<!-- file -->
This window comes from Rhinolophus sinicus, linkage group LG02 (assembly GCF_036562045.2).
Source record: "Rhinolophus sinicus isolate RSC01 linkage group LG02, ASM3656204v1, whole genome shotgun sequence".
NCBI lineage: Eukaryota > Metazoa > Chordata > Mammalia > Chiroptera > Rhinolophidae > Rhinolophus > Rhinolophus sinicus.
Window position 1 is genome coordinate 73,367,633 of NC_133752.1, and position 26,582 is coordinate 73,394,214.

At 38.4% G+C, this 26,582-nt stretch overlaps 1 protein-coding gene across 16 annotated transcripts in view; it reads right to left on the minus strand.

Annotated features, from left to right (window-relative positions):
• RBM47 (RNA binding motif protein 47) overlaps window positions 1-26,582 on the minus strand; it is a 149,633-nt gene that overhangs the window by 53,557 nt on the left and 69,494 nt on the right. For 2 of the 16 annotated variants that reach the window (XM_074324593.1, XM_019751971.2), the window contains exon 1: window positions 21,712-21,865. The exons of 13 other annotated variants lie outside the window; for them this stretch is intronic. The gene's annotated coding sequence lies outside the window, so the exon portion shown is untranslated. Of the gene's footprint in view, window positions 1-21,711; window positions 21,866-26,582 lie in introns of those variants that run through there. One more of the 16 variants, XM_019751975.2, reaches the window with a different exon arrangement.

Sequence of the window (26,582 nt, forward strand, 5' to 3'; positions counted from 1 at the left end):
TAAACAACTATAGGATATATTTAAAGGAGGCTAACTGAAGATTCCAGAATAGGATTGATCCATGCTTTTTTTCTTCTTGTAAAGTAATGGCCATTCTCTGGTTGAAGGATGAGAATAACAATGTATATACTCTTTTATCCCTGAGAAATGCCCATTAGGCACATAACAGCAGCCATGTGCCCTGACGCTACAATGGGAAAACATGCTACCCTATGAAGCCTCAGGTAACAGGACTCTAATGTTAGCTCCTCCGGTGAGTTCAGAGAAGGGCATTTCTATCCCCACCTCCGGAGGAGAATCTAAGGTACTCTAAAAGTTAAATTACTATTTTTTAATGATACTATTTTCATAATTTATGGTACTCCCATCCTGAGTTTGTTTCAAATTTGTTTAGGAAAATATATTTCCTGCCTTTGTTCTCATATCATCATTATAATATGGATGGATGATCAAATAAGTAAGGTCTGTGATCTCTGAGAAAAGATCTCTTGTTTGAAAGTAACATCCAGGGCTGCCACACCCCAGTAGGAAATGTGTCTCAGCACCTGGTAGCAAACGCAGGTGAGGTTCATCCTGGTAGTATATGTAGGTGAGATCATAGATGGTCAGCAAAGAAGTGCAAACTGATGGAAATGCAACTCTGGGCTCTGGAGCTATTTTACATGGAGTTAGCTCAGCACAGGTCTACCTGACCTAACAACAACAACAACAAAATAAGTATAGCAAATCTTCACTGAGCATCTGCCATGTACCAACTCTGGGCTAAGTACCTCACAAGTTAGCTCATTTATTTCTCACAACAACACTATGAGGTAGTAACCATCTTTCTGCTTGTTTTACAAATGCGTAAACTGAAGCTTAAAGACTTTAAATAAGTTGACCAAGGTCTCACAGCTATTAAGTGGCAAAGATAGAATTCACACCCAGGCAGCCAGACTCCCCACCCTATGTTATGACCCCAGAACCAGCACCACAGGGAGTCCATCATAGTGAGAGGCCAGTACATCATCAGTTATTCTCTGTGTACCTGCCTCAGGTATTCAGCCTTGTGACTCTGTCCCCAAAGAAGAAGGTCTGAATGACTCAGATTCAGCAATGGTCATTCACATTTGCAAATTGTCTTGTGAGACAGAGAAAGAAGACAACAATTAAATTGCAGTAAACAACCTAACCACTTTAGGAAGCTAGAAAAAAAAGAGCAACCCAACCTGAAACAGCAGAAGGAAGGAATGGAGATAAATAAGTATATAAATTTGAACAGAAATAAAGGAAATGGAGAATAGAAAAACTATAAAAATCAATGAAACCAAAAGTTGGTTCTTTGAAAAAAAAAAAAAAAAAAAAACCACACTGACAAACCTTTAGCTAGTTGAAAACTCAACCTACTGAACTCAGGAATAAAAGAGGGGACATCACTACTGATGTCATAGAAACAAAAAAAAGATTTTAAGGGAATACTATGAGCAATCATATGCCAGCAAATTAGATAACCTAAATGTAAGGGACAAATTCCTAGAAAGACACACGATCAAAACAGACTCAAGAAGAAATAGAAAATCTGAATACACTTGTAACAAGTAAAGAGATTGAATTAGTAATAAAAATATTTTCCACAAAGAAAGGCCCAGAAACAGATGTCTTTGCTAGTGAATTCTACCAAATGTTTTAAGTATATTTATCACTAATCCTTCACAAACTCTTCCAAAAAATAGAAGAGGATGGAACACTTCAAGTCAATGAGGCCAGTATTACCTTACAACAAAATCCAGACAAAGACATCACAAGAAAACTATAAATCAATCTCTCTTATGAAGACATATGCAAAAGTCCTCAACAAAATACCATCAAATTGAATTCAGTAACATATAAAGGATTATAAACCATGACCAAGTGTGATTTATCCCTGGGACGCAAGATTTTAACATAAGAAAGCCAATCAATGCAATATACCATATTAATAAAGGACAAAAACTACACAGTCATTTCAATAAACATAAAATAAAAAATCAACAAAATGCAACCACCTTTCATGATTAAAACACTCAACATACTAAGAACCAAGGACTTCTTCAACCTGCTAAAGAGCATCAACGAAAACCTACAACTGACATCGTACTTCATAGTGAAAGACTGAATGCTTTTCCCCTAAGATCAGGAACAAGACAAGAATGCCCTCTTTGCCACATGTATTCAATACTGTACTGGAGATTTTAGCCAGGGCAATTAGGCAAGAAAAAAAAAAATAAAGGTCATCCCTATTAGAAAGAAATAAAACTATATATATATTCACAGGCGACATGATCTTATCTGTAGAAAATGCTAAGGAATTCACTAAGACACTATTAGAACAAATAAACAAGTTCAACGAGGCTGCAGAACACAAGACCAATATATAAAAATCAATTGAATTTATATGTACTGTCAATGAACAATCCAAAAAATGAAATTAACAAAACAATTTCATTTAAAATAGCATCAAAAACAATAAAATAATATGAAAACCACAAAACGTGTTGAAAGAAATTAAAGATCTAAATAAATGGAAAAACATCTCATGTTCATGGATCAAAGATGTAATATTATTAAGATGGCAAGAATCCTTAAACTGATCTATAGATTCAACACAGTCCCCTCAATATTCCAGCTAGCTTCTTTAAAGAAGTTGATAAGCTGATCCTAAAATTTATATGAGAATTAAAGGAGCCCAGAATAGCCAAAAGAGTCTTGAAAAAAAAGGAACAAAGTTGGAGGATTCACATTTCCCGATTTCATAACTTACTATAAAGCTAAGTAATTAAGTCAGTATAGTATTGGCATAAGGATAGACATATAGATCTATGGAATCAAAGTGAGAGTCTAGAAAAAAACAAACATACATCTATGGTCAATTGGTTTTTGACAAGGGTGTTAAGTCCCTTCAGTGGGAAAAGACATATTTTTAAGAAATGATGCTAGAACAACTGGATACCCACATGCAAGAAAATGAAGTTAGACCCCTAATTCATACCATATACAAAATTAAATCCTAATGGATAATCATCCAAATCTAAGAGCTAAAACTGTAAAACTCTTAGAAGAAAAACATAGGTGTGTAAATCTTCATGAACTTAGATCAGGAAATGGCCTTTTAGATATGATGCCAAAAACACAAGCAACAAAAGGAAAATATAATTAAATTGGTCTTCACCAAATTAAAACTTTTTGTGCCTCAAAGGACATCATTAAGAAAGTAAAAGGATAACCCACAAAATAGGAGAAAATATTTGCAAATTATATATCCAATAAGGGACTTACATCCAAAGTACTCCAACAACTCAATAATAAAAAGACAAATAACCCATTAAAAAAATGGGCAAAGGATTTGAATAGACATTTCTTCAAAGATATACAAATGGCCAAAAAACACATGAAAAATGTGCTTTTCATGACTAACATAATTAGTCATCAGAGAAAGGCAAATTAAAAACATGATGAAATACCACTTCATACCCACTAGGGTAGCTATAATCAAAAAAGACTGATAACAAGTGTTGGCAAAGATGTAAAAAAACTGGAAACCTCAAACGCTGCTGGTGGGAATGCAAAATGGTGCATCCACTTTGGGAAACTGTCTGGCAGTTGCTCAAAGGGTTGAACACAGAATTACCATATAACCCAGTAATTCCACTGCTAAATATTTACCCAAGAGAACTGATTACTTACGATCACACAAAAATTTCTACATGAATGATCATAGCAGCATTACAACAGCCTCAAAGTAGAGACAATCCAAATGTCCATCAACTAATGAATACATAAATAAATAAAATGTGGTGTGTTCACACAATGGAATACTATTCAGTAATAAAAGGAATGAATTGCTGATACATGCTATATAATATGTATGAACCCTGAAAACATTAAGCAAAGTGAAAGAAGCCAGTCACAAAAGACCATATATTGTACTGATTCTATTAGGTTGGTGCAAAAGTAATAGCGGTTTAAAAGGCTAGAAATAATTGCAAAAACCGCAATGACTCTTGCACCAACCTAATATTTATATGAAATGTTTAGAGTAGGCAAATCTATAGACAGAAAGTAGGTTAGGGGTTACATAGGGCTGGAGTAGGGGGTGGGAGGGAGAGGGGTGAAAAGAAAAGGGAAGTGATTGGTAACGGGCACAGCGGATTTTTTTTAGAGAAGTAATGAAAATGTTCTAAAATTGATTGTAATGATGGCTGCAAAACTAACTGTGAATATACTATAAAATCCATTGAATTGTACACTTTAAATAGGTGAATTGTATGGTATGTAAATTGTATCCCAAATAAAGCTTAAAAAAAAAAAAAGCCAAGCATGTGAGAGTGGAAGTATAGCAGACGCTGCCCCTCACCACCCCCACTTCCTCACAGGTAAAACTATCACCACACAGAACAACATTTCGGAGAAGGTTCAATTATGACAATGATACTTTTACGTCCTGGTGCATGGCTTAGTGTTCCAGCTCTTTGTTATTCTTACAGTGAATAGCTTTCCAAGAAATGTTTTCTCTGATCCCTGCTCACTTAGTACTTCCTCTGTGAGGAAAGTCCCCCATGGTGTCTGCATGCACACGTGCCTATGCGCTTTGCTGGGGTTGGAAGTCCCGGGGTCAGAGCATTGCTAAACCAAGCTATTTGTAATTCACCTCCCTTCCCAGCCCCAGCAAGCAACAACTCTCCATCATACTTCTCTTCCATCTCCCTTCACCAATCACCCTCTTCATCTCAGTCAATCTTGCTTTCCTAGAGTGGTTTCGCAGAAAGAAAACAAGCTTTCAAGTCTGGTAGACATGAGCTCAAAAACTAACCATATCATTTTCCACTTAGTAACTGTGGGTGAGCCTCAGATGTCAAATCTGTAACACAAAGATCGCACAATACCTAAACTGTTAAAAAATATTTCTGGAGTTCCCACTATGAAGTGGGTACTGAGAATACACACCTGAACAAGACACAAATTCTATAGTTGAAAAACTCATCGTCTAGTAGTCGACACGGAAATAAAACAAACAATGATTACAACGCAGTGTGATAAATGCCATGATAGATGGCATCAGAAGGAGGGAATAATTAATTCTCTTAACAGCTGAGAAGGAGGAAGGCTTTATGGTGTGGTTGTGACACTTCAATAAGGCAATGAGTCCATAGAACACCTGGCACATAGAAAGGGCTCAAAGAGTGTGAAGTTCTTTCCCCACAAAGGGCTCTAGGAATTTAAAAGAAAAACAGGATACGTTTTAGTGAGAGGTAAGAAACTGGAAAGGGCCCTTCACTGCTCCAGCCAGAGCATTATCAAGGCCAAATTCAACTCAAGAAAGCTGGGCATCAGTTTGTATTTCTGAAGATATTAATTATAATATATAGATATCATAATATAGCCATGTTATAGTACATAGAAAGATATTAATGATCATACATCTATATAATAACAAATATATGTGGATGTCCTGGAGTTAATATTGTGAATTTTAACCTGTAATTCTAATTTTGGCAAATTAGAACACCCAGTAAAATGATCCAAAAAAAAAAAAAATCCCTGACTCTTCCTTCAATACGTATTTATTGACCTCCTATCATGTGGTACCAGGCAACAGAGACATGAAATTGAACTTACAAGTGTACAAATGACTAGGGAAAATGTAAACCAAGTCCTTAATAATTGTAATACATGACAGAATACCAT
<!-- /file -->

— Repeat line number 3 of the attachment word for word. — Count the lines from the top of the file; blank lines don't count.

NCBI lineage: Eukaryota > Metazoa > Chordata > Mammalia > Chiroptera > Rhinolophidae > Rhinolophus > Rhinolophus sinicus.